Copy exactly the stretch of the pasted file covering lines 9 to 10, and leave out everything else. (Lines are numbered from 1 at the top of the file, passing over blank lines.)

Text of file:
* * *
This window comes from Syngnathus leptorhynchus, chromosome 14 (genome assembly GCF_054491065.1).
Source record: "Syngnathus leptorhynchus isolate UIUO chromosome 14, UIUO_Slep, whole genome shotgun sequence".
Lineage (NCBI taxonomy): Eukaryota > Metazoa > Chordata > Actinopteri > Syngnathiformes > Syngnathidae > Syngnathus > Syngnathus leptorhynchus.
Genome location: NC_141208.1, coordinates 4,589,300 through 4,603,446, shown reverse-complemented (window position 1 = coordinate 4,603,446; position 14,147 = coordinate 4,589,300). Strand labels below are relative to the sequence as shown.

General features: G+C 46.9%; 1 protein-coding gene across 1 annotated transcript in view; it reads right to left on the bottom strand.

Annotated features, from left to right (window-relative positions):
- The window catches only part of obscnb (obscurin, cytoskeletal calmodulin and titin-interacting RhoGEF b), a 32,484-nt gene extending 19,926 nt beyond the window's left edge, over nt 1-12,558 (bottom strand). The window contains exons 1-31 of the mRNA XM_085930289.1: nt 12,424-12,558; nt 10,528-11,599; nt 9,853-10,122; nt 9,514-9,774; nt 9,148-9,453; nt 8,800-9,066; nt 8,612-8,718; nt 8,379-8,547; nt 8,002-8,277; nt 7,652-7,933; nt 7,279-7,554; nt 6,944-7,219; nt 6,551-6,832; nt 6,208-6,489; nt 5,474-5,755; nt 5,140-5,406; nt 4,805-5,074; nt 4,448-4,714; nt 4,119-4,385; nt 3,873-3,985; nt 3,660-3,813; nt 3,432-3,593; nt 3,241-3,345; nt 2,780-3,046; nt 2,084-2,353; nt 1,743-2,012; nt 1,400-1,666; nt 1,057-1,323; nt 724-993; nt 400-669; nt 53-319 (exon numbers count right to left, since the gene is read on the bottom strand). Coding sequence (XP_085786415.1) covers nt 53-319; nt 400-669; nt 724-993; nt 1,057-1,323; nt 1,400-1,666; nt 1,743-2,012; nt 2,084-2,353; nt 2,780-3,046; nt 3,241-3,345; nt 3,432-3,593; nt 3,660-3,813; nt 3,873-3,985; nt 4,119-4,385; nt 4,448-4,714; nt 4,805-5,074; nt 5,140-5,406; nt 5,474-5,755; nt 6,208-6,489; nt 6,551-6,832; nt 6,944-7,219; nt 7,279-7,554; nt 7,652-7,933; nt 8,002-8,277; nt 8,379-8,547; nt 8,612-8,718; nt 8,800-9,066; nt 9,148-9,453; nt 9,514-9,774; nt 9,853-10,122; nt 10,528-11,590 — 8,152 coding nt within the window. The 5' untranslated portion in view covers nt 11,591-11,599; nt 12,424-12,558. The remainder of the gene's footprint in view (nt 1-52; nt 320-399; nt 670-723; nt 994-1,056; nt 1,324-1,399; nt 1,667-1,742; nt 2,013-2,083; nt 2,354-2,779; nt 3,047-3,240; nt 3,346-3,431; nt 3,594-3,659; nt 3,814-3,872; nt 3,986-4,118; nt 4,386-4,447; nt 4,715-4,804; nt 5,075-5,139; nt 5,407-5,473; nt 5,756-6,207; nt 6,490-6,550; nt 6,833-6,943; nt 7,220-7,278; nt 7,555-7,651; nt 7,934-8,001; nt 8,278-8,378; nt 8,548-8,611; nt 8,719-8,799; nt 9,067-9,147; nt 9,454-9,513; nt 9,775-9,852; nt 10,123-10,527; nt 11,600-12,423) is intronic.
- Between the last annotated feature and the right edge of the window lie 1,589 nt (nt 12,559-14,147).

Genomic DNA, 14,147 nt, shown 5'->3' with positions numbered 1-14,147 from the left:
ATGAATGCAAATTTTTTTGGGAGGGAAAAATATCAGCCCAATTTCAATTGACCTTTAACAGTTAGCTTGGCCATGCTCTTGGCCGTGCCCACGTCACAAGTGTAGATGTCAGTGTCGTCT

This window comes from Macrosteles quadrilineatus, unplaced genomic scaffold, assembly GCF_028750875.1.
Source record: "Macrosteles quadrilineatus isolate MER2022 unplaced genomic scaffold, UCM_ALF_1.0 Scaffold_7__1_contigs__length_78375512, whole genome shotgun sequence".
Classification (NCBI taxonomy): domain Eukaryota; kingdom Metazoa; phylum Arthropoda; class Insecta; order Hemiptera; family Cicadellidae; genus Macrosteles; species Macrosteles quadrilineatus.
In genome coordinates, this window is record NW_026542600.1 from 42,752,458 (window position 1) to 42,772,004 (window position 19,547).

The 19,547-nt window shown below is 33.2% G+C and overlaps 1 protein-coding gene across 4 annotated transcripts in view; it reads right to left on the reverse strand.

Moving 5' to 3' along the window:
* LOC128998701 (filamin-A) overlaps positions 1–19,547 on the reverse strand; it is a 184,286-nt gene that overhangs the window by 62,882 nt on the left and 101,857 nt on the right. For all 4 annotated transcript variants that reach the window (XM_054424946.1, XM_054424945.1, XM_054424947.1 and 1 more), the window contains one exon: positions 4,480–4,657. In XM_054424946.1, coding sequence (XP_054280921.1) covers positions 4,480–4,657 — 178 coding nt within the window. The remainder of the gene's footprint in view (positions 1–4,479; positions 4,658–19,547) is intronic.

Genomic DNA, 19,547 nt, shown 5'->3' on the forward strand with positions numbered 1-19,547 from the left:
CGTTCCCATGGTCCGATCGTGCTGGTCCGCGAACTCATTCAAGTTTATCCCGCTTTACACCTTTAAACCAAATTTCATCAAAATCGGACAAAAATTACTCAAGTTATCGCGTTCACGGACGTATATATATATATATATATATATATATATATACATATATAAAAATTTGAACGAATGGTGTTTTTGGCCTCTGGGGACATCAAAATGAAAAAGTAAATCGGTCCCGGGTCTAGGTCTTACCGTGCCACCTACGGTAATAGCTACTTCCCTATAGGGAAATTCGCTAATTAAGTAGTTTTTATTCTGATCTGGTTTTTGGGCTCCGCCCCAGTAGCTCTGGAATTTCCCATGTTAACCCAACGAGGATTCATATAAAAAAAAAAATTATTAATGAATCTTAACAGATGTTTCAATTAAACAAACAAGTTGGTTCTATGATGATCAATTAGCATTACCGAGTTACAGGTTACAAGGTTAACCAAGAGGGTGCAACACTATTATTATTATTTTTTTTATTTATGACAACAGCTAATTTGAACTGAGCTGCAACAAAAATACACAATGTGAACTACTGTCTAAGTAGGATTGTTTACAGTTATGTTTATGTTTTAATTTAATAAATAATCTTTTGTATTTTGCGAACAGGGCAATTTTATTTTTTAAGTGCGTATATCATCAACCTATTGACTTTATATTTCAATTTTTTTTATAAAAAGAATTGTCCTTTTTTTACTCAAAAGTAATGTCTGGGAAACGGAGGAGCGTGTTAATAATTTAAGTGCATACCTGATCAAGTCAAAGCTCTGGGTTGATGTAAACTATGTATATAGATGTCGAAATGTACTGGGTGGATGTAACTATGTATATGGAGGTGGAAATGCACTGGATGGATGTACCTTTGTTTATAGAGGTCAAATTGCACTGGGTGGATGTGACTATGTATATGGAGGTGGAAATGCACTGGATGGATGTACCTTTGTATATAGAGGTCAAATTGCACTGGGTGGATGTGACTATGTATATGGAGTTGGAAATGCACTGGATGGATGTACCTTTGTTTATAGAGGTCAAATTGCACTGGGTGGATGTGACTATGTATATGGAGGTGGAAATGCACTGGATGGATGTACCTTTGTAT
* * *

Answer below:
Genomic DNA, 14,147 nt, shown 5'->3' with positions numbered 1-14,147 from the left:
ATGAATGCAAATTTTTTTGGGAGGGAAAAATATCAGCCCAATTTCAATTGACCTTTAACAGTTAGCTTGGCCATGCTCTTGGCCGTGCCCACGTCACAAGTGTAGATGTCAGTGTCGTCT